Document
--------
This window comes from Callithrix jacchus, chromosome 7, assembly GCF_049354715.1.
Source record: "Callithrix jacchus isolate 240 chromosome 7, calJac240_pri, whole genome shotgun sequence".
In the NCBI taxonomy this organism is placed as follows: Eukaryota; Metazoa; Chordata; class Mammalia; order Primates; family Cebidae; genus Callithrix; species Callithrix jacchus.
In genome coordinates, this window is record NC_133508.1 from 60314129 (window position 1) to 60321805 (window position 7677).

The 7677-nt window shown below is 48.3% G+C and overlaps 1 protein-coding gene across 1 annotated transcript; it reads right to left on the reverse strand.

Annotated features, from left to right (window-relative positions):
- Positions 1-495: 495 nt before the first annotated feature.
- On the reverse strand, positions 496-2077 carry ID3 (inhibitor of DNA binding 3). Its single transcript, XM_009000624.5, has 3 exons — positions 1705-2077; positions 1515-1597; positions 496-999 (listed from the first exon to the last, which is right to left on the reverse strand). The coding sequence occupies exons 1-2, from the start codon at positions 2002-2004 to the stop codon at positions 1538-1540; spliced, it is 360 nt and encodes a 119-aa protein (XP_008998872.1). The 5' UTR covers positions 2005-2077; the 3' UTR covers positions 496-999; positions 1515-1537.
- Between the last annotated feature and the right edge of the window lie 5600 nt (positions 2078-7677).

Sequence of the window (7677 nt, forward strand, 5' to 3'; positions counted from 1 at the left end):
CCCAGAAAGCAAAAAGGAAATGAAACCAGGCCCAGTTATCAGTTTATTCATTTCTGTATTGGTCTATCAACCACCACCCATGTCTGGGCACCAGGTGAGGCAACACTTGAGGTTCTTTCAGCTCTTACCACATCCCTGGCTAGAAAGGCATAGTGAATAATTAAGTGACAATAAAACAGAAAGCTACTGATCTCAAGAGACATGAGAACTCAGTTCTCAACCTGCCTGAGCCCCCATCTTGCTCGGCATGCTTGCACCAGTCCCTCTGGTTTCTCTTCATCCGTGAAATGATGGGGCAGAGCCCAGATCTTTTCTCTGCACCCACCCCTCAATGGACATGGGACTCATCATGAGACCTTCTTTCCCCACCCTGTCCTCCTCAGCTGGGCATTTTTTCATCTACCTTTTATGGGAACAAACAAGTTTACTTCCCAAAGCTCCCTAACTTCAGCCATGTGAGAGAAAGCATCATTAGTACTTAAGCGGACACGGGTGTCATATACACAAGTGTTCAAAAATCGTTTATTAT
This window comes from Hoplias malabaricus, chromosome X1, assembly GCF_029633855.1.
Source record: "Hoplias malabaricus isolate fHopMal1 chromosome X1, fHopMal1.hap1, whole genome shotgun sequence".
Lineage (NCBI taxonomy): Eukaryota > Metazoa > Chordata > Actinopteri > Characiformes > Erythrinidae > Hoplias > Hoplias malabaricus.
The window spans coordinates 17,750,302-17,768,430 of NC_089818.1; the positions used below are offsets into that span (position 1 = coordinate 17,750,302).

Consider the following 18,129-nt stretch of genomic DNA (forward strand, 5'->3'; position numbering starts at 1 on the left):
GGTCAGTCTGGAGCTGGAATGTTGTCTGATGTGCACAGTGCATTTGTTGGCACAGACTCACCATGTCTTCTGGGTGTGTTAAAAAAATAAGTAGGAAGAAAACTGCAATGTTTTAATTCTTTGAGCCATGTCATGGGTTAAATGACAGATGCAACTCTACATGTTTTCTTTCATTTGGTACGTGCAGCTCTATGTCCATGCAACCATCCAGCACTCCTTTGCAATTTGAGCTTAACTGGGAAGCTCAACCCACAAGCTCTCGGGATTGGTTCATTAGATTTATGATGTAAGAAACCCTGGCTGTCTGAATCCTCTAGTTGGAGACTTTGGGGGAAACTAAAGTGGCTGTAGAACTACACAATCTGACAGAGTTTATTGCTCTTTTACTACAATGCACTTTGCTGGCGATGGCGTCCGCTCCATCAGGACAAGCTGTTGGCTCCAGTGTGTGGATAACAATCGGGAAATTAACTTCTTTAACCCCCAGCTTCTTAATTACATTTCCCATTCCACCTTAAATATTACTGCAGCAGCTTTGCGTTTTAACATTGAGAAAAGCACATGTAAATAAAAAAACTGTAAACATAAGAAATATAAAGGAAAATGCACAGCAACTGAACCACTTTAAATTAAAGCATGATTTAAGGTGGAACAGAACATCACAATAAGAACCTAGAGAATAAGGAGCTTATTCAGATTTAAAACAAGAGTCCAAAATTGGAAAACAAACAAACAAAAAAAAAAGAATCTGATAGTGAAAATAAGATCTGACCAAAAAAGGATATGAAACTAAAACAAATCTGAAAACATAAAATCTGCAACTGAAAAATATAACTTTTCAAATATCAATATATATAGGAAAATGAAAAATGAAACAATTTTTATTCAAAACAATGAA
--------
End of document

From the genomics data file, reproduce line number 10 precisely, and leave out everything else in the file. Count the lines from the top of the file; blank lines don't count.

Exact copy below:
Sequence of the window (7677 nt, forward strand, 5' to 3'; positions counted from 1 at the left end):